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  • Author or Editor: A. Garg x
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Abstract  

Radiation induced decomposition of solid alkali metal nitrates at room temperature has been studied up to an absorbed dose of 300 kGy. [NO 2 ] increases with absorbed dose. From the kinetic scheme
\documentclass{aastex} \usepackage{amsbsy} \usepackage{amsfonts} \usepackage{amssymb} \usepackage{bm} \usepackage{mathrsfs} \usepackage{pifont} \usepackage{stmaryrd} \usepackage{textcomp} \usepackage{upgreek} \usepackage{portland,xspace} \usepackage{amsmath,amsxtra} \pagestyle{empty} \DeclareMathSizes{10}{9}{7}{6} \begin{document} $$NO_3^ - \xrightarrow{{{}^k1}}NO_2^ - + 0; O + NO_2^ - \xrightarrow{{{}^k2}}NO_3^ - ;$$ \end{document}
and
\documentclass{aastex} \usepackage{amsbsy} \usepackage{amsfonts} \usepackage{amssymb} \usepackage{bm} \usepackage{mathrsfs} \usepackage{pifont} \usepackage{stmaryrd} \usepackage{textcomp} \usepackage{upgreek} \usepackage{portland,xspace} \usepackage{amsmath,amsxtra} \pagestyle{empty} \DeclareMathSizes{10}{9}{7}{6} \begin{document} $$O + NO_3^ - \xrightarrow{{{}^k3}}NO_2^ - + O_2$$ \end{document}
, rate constants have been evaluated for the overall radiolytic decomposition of alkali metal nitrates. This kinetic scheme is applicable in the low dose range. At higher doses, however, the radiation induced reaction, NO 2 +1/2 O2 NO 3 may also contribute. The overall rate constants are 0.13×10–6 (LiNO3), 1.05×10–6 (NaNO3), 10.10×10–6 (KNO3), 9.50×10–6 (RbNO3) and 25.50×10–6 (CsNO3) kGy–1.
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Abstract  

A radiochemical solvent extraction method has been developed for the simultaneous determination of submicrogram amounts of Cd and Hg using115mCd and203Hg tracers respectively and thionalide as a single complexing reagent. Hg was determined by 0.05% thionalide in ethyl methyl ketone (EMK) at pH 8.5, masking Cd with 0.1M KCN. From the aqueous phase Cd was demasked using formal-dehyde-acetic acid, pH adjusted to 9.5 and extracted into 0.05% thionalide in chloroform. The method is simple, fast and yields accurate results.

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Abstract  

Knowledge of occurrence and concentration of trace elements in dust particulates from and around industrial establishments is essential to know the source of pollutants and atmosphere quality. Dust particulates from two cement factories in the central part of India were analyzed for 5 minor (Cl, Fe, K, Mg, Na) and 23 trace elements (Ag, As, Ba, Br, Cd, Co, Cr, Cs, Dy, Eu, Ga, Hf, Hg, La, Mn, Sb, Sc, Se, Sm, Sr, Th, W and Zn) by INAA and RNAA techniques. Significant differences have been observed for some toxic trace elements at different locations. Mn content is particularly high in all the dust particulates. Urban particulate (SRM 1648) and Coal fly ash (SRM 1633a) from NIST and Pond sediment (CRM No. 2) from NIES were also analyzed. The data have been analyzed and interpreted in terms of air quality at different locations inside the plant and two factories.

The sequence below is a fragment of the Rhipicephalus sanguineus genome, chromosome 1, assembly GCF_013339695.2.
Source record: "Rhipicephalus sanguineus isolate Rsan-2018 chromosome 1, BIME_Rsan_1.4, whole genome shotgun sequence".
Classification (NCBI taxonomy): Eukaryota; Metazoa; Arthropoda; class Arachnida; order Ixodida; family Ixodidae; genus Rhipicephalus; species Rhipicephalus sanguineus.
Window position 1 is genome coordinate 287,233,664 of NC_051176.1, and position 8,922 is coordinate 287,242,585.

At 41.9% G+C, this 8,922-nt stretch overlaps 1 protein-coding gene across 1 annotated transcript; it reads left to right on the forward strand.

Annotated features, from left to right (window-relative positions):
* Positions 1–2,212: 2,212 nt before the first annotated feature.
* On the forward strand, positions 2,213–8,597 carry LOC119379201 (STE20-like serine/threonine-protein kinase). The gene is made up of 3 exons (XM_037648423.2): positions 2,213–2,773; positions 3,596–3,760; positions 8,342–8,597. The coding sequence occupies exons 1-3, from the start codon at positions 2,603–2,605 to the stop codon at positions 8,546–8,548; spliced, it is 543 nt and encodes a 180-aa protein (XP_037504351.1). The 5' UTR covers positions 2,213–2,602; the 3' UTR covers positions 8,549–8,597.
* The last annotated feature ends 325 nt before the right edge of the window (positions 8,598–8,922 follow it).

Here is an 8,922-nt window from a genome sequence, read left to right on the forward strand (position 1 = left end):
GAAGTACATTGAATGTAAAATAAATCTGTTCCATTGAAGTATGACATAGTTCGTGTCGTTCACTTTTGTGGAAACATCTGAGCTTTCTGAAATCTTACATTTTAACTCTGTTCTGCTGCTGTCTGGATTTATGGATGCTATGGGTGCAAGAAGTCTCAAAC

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Abstract  

Gamma-radiolytic decomposition of zirconium nitrate and its binary mixtures with potassium halides viz. KCl, KBr and KI has been studied at different compositions up to an absorbed dose of 550 kGy. Radiolytic decomposition has been found to decrease with the absorbed dose. It also varies with the concentration of zirconium nitrate in the binary mixtures. G(NO 2 ) values are enhanced by the addition of halides but only at 75% composition. It is not affected so significantly by KI. A plot of G(NO 2 ) vs. composition of the binary mixtures of the nitrates shows a somewhat parabolic curve with a minimum at 75% Zr(NO3)4+25% KX composition. A part of the energy absorbed by the system is being taken up by the halides depending upon their nature and concentration. Thermal decomposition shows slow decomposition, finally yielding an oxynitrate of indefinite composition.

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Abstract  

Instrumental Neutron Activation Analysis /INAA/ has been employed for the determination of 15 major, minor and trace elements in human and animal blood samples. Dry whole blood samples along with NBS and IAEA standards were irradiated for 5 min, 1 h, 5 h and 10 h with reactor thermal neutrons and counted using high resolution -spectrometry at successive intervals. Data for a new IAEA proposed CRM Mixed Human Diet /H-9/ is reported.

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Abstract  

Gamma — radiolytic decomposition of sodium and potassium nitrates and its admixtures with respective cyanide and borate additives has been studied over a wide absorbed dose range from 675 to 500 kGy. The decomposition of nitrate increases with the nature and concentration of the additive in the admixture. The enhancement is more significant at >80 mol% of the additive.G(NO 2 ) values, calculated on the basis of electron fraction of the nitrate salt, decrease with increasing concentration of the nitrate. ESR spectral studies suggest the formation of radical species such as BO4 and BO 3 2− etc, in borates whereas in case of cyanide additive FH centres are produced. The radical species and colour centres so produced may then transfer their energy to nitrate and cause enhancement in decomposition. A comparison with other oxyanion additives shows thatG(NO 2 ) values decrease in the order PO 4 3− >B4O 7 2− >SO 4 2− >CO 3 2− . Similarly, the nature of the cation also affects the decomposition.

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